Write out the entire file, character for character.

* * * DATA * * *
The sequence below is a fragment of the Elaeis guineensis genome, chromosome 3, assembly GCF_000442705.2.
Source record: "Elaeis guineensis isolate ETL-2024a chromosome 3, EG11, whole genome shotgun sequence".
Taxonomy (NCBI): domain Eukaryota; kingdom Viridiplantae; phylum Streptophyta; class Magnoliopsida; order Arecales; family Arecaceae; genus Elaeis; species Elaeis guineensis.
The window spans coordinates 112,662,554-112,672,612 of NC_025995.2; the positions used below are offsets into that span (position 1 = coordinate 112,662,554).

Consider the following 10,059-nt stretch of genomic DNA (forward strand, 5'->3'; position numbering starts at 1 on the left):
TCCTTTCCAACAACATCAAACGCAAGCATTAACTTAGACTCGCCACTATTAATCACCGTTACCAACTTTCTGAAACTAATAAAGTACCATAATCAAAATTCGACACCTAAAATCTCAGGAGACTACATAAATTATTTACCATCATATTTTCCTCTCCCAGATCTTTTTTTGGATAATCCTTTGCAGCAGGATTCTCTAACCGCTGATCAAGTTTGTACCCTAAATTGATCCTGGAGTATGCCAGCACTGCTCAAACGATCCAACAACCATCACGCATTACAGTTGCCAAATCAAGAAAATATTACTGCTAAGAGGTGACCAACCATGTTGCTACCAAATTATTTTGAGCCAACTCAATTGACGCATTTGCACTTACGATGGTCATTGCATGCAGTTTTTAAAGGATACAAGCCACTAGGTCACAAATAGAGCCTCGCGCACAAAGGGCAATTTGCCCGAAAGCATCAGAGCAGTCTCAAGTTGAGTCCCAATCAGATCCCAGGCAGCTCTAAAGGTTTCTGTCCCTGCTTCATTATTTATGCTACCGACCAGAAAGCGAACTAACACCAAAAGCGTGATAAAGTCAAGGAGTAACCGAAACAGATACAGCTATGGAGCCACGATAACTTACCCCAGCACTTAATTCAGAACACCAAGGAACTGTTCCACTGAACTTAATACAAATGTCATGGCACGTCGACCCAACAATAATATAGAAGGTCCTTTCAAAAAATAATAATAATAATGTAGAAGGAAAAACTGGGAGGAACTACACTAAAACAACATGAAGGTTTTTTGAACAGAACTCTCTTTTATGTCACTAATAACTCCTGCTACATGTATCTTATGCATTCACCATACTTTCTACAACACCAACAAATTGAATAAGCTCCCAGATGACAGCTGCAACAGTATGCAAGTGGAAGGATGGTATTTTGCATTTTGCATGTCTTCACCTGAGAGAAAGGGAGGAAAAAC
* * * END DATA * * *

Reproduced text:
The sequence below is a fragment of the Elaeis guineensis genome, chromosome 3, assembly GCF_000442705.2.
Source record: "Elaeis guineensis isolate ETL-2024a chromosome 3, EG11, whole genome shotgun sequence".
Taxonomy (NCBI): domain Eukaryota; kingdom Viridiplantae; phylum Streptophyta; class Magnoliopsida; order Arecales; family Arecaceae; genus Elaeis; species Elaeis guineensis.
The window spans coordinates 112,662,554-112,672,612 of NC_025995.2; the positions used below are offsets into that span (position 1 = coordinate 112,662,554).

Consider the following 10,059-nt stretch of genomic DNA (forward strand, 5'->3'; position numbering starts at 1 on the left):
TCCTTTCCAACAACATCAAACGCAAGCATTAACTTAGACTCGCCACTATTAATCACCGTTACCAACTTTCTGAAACTAATAAAGTACCATAATCAAAATTCGACACCTAAAATCTCAGGAGACTACATAAATTATTTACCATCATATTTTCCTCTCCCAGATCTTTTTTTGGATAATCCTTTGCAGCAGGATTCTCTAACCGCTGATCAAGTTTGTACCCTAAATTGATCCTGGAGTATGCCAGCACTGCTCAAACGATCCAACAACCATCACGCATTACAGTTGCCAAATCAAGAAAATATTACTGCTAAGAGGTGACCAACCATGTTGCTACCAAATTATTTTGAGCCAACTCAATTGACGCATTTGCACTTACGATGGTCATTGCATGCAGTTTTTAAAGGATACAAGCCACTAGGTCACAAATAGAGCCTCGCGCACAAAGGGCAATTTGCCCGAAAGCATCAGAGCAGTCTCAAGTTGAGTCCCAATCAGATCCCAGGCAGCTCTAAAGGTTTCTGTCCCTGCTTCATTATTTATGCTACCGACCAGAAAGCGAACTAACACCAAAAGCGTGATAAAGTCAAGGAGTAACCGAAACAGATACAGCTATGGAGCCACGATAACTTACCCCAGCACTTAATTCAGAACACCAAGGAACTGTTCCACTGAACTTAATACAAATGTCATGGCACGTCGACCCAACAATAATATAGAAGGTCCTTTCAAAAAATAATAATAATAATGTAGAAGGAAAAACTGGGAGGAACTACACTAAAACAACATGAAGGTTTTTTGAACAGAACTCTCTTTTATGTCACTAATAACTCCTGCTACATGTATCTTATGCATTCACCATACTTTCTACAACACCAACAAATTGAATAAGCTCCCAGATGACAGCTGCAACAGTATGCAAGTGGAAGGATGGTATTTTGCATTTTGCATGTCTTCACCTGAGAGAAAGGGAGGAAAAAC